Singapore’s Soft Power Index score rose from 48.5 to 51 but the nation brand fell one position to 21st place this year. This drop may be attributed to Saudi Arabia’s noteworthy improvement which saw it climb five places to be ranked 19th this year, as well as the fact that all other nation brands within 2022’s top 20 remained within 2023’s top 20.
In line with Singapore's reputation as a renowned business and financial hub, scores within the Business & Trade pillar were on an uptick, with its best showing in the “Easy to do business in and with” metric. However, its ranking fell in almost all metrics within this pillar except for this metric. This suggests some degree of outpacing by other nation brands, and is a reminder that standing still is not enough in a competitive race to the future.
To illustrate what outpacing means, the United Arab Emirates jumped from 11th to 3rd place in the “Future Growth Potential” metric with a score improvement of 0.5 points to 5.9. In comparison, Thailand’s 0.4-score improvement to 5.4 saw it falling seven places to 22nd for the same metric. Outpacing therefore implies that perceptions and attitudes of Singapore with respect to the Business & Trade pillar, although still optimistic, are close to approaching their maximum perceived potential while sentiments for fast-growing economies, such as those in the Middle East region, are reflected in their propensity for growth. This is in line with general outlooks on developed economies vis-à-vis developing economies or those that are rapidly internationalising.
Our findings therefore suggest that Singapore would do well not only to continue to improve business and trade infrastructure, but also build on messaging aimed at stoking excitement for its plan to transform into a future-proofed economy and bolster its longstanding narrative of international business attractiveness.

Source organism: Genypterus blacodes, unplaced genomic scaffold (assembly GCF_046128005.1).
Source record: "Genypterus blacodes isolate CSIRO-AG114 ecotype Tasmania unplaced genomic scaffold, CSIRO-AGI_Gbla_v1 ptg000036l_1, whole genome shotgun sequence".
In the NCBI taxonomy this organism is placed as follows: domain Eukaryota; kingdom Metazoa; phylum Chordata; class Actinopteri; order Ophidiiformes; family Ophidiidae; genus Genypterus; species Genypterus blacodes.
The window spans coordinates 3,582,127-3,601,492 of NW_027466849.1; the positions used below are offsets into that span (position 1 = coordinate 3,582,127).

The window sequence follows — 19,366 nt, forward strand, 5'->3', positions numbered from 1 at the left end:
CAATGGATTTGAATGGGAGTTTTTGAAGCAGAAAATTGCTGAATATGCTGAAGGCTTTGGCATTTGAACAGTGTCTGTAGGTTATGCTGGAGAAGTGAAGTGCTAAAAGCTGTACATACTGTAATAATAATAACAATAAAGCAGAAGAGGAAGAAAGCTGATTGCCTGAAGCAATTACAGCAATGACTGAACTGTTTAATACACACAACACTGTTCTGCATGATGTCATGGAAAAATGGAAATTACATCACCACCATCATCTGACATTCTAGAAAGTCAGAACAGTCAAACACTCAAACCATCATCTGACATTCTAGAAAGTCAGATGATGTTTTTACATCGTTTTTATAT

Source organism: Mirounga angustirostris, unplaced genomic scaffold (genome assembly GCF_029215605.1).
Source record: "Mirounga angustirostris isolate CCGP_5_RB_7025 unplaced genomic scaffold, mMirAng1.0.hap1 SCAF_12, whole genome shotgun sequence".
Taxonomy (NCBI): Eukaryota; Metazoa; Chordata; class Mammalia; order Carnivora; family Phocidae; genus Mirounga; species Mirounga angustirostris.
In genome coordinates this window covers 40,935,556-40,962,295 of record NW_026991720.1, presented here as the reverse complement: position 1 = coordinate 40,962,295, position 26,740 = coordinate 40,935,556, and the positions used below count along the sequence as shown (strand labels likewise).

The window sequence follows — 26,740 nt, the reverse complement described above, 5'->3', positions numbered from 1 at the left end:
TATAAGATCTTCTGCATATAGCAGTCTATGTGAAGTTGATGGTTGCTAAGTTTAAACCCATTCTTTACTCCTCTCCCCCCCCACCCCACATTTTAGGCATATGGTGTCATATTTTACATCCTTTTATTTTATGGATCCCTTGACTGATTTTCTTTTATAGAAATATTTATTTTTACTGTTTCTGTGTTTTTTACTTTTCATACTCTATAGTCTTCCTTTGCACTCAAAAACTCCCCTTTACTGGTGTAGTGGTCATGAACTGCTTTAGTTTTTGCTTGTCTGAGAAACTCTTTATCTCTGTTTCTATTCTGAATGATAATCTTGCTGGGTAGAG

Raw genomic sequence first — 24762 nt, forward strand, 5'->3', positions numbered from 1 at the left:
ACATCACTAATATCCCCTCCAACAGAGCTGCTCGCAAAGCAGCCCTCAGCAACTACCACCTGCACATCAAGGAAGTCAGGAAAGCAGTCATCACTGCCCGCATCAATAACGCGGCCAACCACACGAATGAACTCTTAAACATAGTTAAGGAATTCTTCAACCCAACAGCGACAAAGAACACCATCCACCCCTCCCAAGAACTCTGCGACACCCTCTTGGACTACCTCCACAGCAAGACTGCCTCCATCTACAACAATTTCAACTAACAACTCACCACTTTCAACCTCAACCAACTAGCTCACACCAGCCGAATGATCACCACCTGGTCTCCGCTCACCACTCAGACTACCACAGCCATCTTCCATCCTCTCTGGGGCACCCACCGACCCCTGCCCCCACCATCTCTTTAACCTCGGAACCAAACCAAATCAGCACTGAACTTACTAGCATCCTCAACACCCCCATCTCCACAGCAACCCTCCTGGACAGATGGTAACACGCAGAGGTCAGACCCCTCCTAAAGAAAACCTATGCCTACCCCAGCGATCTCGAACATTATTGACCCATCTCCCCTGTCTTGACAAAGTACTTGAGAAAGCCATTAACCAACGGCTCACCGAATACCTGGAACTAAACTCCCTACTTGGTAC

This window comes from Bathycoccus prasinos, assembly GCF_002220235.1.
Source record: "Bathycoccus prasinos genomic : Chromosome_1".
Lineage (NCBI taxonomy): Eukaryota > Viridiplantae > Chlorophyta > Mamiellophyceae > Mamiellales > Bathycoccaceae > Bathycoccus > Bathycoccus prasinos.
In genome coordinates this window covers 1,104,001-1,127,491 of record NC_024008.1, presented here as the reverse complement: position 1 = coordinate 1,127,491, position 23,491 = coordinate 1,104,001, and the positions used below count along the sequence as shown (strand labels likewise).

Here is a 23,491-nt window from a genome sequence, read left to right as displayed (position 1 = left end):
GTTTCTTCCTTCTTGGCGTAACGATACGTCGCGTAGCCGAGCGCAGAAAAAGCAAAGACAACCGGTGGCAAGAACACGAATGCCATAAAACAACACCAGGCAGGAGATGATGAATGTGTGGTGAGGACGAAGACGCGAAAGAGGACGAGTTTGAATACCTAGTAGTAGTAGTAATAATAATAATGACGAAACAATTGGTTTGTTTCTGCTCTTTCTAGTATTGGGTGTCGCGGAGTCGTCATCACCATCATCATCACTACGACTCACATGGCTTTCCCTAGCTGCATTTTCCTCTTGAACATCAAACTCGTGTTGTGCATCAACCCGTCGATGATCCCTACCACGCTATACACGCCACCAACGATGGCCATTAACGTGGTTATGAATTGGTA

Singapore’s standing in the international community for good governance with an emphasis on integrity continues to garner strong positive sentiments observed by an overall score increase of 1.1 to 5.2 for metrics within the Governance pillar. However, it dropped three places to 19th position for this pillar, once more suggesting outpacing as implied by the Business & Trade pillar. A strong brand positioning of governance first effected through the firm but effective policies of Lee Kuan Yew, Singapore’s founding prime minister seems to have successfully sustained positive perceptions of the nation brand in this regard – supported by neutral to positive overall Governance pillar scores since 2020.
As the Governance pillar rankings suggest however, positive sentiments towards perceptions of Singapore may have simmered in juxtaposition with nation brands such as Iceland which climbed five places to be ranked 16th for the Governance pillar via a 1.6-score increase on the overall to 5.2. Indeed, despite having the same overall score of 5.2, Iceland posted a larger score increase than Singapore, once again reflecting enthusiasm towards the former’s propensity in reaching its maximum perceived score.
To conclude, Singapore’s performance in the 2023 Global Soft Power Index highlights the importance of taking into account not only score or rank variations of a nation brand but also the pacing of these variations in relation to other nation brands. From a branding perspective, we recommend that decision makers pace their messaging to regulate enthusiasm for their narratives as they continue to augment their nation brands’ Soft Power.